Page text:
Flicking Through Netflix: Sabrina the Animated Series (Episode 1: Shrink to Fit)

Before we begin, let me just say that, although I know this isn’t the pilot episode of the series, it is the first episode listed on Netflix.  As such, I just decided to watch it first.  On that note, let us begin.

When I was growing up, I watched a lot of the sitcoms of the 90s.  One of these sitcoms was Sabrina the Teenage Witch.  I remember liking it alright, even if some of the jokes were lame and the Salem the Cat puppet was atrociously obvious.  Still, Sabrina was pretty popular back in the day.  Popular enough that she got a spin-off of sorts in the form of today’s subject.  This is Sabrina the Animated Series.

The first episode (at least, the first one listed on Netflix) revolves around the concept of “self-image.” Sabrina and her friend Chloe want to fit into Waif Moth jeans, the latest fashion trends.  However, the only size the jeans come in is far too small on them. So, as with everything Sabrina does, they use magic to make their lives easier and instantly lose a few pounds.  It works great, until they find they keep shrinking smaller and smaller.

I do remember watching this particular show when I was younger.  However, as I was trying to pick what to watch for today’s article, I could not remember a thing about it.  I can now tell you that there is a reason for my lack of memory.  This show is incredibly forgettable.  And it all starts with the writing.

Part of my problem with the writing is that I’m obviously not this show’s core demographic.  This show is for the middle-grade crowd, the 9-to-12-year-olds who are still trying to figure out who they are as people.  As a result, the characters are all pretty generic.  Sabrina’s the generic main one, Chloe’s the generic “with attitude” one, Harvey’s the generic weird one, all the stereotypes are here.  All the jokes play it safe and have either predictable or stupid punchlines with Salem the cat getting some particular groaners.  There was also a very oddly placed reference to Monty Python which seemed bizarrely misplaced and would have definitely gone way over the heads of the young viewers of the day.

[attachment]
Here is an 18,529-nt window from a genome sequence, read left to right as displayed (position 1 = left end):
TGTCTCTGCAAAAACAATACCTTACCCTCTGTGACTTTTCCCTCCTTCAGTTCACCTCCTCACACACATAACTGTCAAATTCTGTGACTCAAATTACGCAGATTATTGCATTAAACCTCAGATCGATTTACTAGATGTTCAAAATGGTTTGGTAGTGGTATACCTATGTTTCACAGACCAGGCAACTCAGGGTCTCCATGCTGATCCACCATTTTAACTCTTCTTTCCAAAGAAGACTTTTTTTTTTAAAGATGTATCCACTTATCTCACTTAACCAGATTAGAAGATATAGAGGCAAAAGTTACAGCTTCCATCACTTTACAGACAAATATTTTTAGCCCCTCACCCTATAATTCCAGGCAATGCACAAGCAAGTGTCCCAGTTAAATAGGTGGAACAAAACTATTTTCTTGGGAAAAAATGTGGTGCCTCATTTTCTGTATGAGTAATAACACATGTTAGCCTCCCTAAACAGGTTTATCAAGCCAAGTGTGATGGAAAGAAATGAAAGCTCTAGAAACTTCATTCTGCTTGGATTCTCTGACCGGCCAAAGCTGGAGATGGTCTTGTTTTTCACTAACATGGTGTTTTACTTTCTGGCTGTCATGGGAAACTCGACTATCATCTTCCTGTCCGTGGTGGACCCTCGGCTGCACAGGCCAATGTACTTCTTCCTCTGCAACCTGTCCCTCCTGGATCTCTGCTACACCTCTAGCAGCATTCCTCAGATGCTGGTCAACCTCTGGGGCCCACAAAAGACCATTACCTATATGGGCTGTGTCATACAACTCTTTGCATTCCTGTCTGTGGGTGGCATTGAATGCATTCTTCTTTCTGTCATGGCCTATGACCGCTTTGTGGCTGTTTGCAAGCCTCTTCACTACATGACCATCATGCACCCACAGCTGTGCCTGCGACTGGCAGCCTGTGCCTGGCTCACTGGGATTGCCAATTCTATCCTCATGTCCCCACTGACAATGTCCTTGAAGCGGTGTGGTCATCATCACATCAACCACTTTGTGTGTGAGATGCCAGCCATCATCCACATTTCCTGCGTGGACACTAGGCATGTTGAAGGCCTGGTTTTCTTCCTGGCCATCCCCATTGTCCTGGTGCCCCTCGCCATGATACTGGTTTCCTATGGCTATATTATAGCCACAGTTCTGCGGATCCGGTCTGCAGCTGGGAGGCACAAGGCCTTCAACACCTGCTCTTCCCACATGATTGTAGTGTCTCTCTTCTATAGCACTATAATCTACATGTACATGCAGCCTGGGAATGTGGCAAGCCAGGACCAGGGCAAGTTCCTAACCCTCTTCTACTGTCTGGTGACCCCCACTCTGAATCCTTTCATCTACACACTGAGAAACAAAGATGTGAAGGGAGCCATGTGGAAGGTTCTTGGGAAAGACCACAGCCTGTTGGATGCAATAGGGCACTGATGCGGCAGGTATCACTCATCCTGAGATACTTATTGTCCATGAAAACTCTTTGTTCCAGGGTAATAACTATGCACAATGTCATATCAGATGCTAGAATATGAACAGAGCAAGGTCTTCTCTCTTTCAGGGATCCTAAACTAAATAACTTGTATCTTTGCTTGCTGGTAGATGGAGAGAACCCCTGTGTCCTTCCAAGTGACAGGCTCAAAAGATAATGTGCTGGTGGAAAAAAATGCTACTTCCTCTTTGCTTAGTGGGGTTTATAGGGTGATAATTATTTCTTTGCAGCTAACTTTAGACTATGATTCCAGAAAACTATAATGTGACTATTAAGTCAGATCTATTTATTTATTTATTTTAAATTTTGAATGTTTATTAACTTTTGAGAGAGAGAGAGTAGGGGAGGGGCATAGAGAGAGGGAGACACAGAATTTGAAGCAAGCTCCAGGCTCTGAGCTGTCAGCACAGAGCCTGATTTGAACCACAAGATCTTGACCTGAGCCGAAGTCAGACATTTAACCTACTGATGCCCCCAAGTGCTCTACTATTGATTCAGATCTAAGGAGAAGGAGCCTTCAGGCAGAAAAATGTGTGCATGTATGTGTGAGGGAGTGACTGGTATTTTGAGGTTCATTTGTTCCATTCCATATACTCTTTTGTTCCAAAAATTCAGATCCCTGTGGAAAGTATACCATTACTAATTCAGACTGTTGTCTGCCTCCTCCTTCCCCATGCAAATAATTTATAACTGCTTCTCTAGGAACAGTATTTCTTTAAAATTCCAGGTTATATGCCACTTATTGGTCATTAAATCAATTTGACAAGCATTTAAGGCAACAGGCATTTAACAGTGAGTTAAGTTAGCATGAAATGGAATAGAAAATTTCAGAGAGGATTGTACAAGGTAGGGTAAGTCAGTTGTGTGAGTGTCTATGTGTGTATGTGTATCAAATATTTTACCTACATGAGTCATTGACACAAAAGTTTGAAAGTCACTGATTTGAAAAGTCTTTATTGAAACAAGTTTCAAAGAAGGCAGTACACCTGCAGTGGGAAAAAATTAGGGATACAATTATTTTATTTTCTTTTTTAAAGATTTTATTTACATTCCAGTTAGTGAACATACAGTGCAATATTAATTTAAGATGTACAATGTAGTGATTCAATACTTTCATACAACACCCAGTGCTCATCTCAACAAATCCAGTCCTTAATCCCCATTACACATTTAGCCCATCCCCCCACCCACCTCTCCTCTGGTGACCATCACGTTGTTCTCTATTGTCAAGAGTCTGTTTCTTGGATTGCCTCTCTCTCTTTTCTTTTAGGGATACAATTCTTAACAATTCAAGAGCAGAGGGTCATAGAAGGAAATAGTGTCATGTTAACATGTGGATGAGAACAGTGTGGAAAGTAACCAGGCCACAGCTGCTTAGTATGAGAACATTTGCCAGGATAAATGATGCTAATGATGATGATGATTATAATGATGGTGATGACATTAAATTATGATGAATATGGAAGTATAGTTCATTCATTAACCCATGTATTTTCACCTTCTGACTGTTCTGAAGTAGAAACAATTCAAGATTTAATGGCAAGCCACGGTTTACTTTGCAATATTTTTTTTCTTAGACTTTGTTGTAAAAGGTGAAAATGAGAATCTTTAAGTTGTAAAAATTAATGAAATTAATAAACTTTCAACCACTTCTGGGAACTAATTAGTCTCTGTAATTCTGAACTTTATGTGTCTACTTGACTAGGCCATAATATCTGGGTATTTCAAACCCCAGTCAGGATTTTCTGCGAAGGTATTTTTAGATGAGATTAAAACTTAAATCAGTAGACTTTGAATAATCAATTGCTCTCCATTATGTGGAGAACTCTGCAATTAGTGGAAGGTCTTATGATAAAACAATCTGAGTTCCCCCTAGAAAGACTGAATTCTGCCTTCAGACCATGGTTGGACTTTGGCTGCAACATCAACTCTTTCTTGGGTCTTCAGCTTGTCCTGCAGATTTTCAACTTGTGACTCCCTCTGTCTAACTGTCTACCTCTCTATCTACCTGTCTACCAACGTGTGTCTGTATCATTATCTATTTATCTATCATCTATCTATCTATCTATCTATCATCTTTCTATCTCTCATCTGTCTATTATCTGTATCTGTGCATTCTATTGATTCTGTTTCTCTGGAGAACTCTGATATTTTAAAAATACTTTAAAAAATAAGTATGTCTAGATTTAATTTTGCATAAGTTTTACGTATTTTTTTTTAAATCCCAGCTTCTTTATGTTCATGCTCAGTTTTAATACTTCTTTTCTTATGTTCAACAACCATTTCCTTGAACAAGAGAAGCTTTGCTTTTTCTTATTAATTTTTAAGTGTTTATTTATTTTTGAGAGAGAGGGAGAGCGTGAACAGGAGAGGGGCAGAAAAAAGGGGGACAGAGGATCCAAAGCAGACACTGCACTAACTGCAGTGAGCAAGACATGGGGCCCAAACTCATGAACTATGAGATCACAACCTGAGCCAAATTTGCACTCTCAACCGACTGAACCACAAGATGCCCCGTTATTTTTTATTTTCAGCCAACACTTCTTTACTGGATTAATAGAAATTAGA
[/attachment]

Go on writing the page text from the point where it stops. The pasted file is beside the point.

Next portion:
If there’s one bit of praise I will give this show is that it’s really competently animated.  The show has a good style, reminding me a lot of the original Archie type comics that this world sprang from.  The slapstick bits are appropriately rubbery and the magical elements, when they happen, are very “zappy” and flashy, very catching to the eye.  I’m a sucker for good magic animation and this show definitely has that.

The biggest complaint I have about this show is that it’s just kind of bland and inoffensive. The jokes pretty much play it safe.  The characters don’t really feel that fleshed out.  Even the “bully,” Gem, just kinda seems half-assed.  She’s not as much of a total bitch as the writers intended for her to be.  I wanted for there to be a bit more of the characters rather than their roles as friends.  But I guess that’s a bit too much to expect from a measly 22 minutes.

I can’t recommend this show.  I didn’t really enjoy too much about it.  The characters are bland, the writing isn’t great.  Plainly put, this is forgettable.  Even though I praised the animation, it’s still nothing too spectacular.  This show truly is forgettable, almost to the point that I’ve forgotten half of it as I wrote about it.  In fact… what was I talking about again?

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